The “cash-only” restaurant model once dominated the hospitality scene. Now, on the opposite end of the spectrum, the “card-only” model is taking rise. With the flexibility offered by mobile apps and payment methods, touting around bills is becoming a thing of the past. More people are carrying credit or debit cards rather than cash, and some eateries have wasted no time in adapting, leading the way for others to do the same.
The fast-casual salad chain Sweetgreen is one example, refusing cash payments since January of this year and accepting payment only by card or their app. With over 60 locations across the US, only the ones in states where it is mandated that they must accept cash are exempt from the policy. The restaurant Sunday in Brooklyn has been cashless since its opening last year, and many more are poised to follow suit.
Why should you consider making such a bold move? Here are a few reasons given by owners and operators themselves:
It’s faster - From tableside swiping to calculating tip share amongst staff, the entire payment process is automated. Rather than having a server make several trips between the register and the table, it gets boiled down to one streamlined transaction, saving time and clutter. For pay-at-the-register joints, having a card on hand is undoubtedly quicker than counting out change, allowing for more business during busy mealtimes. For crisis situations, you may want to keep a company credit card on hand for cash-carrying patrons.
It’s cleaner - Simply put, cash is dirty. The number of hands and places it passes through makes cash a breeding ground for germs. Needless to say, handling food at the same time is probably not the most sanitary move.
It’s safer - Unfortunately, restaurants are often targets for robberies. Whether it’s an employee on the inside or a midnight break-and-enter, avoid being burglarized by removing cash from the scene. If there’s nothing in the register, there is no reason to try to steal from it.
Focus on other things - With each card swiped and chip read, your system will record exactly what items were bought by that guest. Knowing that all transactions and sales are fully documented, you’ll be able to turn your attention to other matters - like your guests, employees, and operations.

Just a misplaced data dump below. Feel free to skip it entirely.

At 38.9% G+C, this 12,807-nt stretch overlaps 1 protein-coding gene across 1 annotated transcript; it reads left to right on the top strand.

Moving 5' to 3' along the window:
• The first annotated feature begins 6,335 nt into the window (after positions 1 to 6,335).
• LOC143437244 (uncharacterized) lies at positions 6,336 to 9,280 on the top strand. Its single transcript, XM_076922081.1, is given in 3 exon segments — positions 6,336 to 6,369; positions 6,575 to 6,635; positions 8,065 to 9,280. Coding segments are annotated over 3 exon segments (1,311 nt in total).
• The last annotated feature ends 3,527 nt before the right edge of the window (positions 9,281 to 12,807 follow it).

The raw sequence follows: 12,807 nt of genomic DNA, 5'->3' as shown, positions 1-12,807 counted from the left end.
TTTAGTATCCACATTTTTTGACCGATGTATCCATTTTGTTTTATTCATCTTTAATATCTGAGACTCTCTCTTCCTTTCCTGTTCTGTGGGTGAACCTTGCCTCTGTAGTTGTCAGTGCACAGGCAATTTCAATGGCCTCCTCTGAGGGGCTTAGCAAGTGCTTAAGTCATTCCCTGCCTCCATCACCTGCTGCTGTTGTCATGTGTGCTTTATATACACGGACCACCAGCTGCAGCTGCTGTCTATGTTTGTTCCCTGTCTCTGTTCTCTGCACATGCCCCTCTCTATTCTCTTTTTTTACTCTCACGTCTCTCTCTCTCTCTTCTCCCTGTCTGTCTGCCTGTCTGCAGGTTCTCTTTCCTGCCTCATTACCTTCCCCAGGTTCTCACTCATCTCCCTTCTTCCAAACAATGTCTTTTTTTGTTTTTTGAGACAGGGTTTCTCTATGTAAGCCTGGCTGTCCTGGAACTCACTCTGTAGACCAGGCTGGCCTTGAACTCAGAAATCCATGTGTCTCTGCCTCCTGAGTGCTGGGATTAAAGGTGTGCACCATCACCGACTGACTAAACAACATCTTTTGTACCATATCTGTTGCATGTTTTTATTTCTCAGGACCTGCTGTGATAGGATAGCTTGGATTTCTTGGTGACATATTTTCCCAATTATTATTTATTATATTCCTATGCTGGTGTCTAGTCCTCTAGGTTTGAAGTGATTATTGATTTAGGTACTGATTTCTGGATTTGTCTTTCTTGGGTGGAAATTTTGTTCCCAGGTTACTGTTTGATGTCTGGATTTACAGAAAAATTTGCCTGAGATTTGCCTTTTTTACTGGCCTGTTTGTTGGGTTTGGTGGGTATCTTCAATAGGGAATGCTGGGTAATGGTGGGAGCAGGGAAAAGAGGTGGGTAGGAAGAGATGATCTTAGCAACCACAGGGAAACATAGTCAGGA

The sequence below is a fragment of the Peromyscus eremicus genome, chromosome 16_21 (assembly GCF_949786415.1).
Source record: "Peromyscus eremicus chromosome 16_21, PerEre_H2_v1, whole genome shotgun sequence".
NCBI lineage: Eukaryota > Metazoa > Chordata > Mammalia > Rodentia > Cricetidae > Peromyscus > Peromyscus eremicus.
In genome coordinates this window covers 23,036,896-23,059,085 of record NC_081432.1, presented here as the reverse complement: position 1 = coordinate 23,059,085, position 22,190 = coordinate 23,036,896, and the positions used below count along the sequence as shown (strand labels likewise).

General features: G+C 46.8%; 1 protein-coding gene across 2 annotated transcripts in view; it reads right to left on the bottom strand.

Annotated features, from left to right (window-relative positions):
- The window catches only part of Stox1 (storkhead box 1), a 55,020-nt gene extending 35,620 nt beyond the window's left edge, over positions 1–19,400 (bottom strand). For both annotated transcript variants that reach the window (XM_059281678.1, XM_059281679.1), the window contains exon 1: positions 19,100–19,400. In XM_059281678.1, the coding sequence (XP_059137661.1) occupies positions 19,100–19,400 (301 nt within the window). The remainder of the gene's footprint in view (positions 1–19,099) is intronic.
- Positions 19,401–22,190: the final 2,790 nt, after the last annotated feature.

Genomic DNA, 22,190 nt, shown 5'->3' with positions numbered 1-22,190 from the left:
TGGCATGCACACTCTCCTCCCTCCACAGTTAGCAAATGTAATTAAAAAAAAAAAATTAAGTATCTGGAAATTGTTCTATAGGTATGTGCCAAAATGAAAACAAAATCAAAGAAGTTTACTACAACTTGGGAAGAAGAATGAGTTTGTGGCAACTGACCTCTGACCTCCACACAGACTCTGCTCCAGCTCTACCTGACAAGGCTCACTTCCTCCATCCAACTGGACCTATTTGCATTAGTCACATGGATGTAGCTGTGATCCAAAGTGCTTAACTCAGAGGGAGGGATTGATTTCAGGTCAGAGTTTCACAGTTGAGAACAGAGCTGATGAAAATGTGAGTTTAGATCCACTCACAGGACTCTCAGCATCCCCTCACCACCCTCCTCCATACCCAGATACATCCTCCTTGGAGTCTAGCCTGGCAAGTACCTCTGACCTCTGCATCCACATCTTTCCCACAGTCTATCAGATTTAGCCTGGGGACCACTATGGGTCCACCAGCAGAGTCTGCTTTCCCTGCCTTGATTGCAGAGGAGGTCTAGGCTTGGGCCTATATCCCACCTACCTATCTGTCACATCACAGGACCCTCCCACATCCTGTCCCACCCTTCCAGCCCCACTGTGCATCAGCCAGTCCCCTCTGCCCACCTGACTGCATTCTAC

This is not to say that paying with cash is obsolete. Yet. Going cashless is a big jump, and there are still many benefits to accepting payment in bills and coins.
Convenience - It may make more sense to pay for a cup of coffee with a few bucks than to charge it to a credit card. Most people still carry cash, and if it’s easier for them to pay that way, let them!
Include everyone - There are those who are not in a position to own a credit or debit card. Namely, the less affluent and children. If your fast-casual restaurant is across the street from a school, turning away cash payers may end your business.
Avoid fees - It is estimated that up to 5% of a restaurant’s revenue is spent to cover credit card fees. The number of card transactions in a given day can sway your profit margin over time - a few cents here and there on a sale may add up quickly for small local businesses and their customers.
No matter what you decide, let people know. Put it on the website, share it on social media, and post signs in the restaurant (not just on the cash register)! One of the worst feelings for customers is having to cancel an order because they don’t have an alternative payment type.
So when would it make sense to convert to a cashless system? Think about the circumstances surrounding your business and analyze the transaction trends. Who are your customers? What kind of area are you located in? Higher-end restaurants in more affluent neighborhoods will likely see the highest percentage of card usage. If over 80% of your transactions are done without cash, it may make sense to switch over.
Will there ever be a day when wallets won’t carry a few stray singles? It may be on the horizon.